The percentage of Garden State residents who currently say they feel very safe in their own neighborhoods at night (64 percent) is similar to last year’s poll (65 percent). Another 29 percent say they feel somewhat safe and 7 percent do not feel safe at all. This result is within the range for this question over the past decade.
Ratings for the job local schools are doing stands at 59 percent positive – 19 percent excellent and 40 percent good – which is similar to the 60 percent result in 2018. Another 22 percent rate their schools as only fair and 10 percent say they are poor.
The current poll registers relatively high ratings for local environmental quality at 71 percent positive – 27 percent excellent and 44 percent good – which is just slightly off last year’s mark of 73 percent. Another 21 percent rate the local environment as only fair and 8 percent say it is poor.
“New Jerseyans seem to separate their views of the state as a whole from how they feel about their own neighborhoods. The question is how much longer this can go on before statewide problems override the benefits of living in their local community,” said Murray. Monmouth released a poll earlier this month where 45 percent of New Jerseyans named property taxes as the state’s most pressing issue.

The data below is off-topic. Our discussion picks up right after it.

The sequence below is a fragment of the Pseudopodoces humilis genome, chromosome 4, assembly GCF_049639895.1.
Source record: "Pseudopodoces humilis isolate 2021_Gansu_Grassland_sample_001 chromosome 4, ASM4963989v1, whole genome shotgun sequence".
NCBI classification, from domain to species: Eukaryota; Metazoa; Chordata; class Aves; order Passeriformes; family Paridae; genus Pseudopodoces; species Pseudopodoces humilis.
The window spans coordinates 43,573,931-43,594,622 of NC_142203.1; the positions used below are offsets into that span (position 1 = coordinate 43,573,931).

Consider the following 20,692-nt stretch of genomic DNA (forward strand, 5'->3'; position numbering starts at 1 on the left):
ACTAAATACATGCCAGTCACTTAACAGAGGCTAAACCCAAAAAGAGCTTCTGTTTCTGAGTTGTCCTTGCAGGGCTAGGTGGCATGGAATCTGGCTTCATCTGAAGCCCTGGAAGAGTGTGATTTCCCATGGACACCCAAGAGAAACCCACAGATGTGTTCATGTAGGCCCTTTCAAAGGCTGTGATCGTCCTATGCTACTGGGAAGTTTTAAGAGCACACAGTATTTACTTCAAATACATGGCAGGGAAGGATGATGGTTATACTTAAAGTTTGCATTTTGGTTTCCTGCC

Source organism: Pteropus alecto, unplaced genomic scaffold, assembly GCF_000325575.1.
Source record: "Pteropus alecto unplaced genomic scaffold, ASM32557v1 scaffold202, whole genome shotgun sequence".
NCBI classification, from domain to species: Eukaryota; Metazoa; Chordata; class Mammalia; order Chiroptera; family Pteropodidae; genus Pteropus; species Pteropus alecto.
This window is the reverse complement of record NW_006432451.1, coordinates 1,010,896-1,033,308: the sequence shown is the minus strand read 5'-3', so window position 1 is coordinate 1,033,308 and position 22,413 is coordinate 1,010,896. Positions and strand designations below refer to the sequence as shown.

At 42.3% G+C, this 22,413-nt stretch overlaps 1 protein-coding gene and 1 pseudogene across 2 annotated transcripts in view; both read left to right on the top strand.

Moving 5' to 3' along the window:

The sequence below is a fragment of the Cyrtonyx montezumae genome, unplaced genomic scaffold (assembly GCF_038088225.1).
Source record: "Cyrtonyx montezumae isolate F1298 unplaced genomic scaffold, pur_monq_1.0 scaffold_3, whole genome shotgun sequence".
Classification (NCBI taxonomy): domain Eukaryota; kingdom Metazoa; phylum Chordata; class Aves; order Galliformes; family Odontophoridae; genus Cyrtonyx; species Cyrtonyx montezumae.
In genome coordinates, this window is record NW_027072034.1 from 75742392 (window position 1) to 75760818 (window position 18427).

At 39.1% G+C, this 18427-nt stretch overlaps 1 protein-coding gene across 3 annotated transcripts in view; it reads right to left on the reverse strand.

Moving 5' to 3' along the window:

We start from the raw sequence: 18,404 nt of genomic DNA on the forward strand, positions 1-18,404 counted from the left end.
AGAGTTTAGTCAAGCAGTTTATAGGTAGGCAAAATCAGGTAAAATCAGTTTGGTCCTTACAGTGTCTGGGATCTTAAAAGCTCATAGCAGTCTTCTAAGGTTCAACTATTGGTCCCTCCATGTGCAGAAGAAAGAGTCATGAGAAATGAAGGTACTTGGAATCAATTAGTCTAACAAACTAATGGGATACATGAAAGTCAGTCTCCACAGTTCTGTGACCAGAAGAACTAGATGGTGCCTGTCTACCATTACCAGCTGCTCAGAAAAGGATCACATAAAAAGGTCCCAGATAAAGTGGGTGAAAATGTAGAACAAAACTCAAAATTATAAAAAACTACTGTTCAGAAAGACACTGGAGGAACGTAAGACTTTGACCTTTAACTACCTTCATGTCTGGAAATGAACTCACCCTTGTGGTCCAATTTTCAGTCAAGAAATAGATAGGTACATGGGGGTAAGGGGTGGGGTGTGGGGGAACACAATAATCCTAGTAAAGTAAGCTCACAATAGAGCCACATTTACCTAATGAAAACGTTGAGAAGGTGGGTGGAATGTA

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GARDEN STATE QUALITY OF LIFE INDEX
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There have been a number of demographic shifts in the key state rating question since last year. Positive reviews of New Jersey as a place to live have held steady among men (47 percent) while they have dropped by 9 points among women (51 percent). By age, the state rating has dropped 11 points among those 18 to 34 years old (47 percent) and by 5 points among those 35 to 54 years old (47 percent) but has ticked up 2 points among those age 55 and older (54 percent). The state rating has dropped by 7 points among white non-Hispanic residents (49 percent) but is an insignificant one point higher among New Jerseyans of color (52 percent) compared to last year. The state rating is down by 12 points among those earning over $100,000 a year (49 percent), but it has actually increased by 10 points among those earning less than $50,000 (57 percent). The rating is down 3 points among those earning between $50,000 and $100,000 (48 percent).
“Older low-income residents seem to be okay with the direction New Jersey is going. It’s the younger wealth generators who are increasingly unhappy with it. Policymakers have to ask themselves how the state will be able to serve the first group if the latter group flees the state,” said Murray.
The Monmouth University Poll was conducted by telephone from Feb. 8 to 10, 2019 with 604 New Jersey adults. The question results in this release have a margin of error of +/- 4.0 percentage points. The poll was conducted by the Monmouth University Polling Institute in West Long Branch.
Note: All trend results prior to 2005 come from Rutgers University’s Eagleton Poll.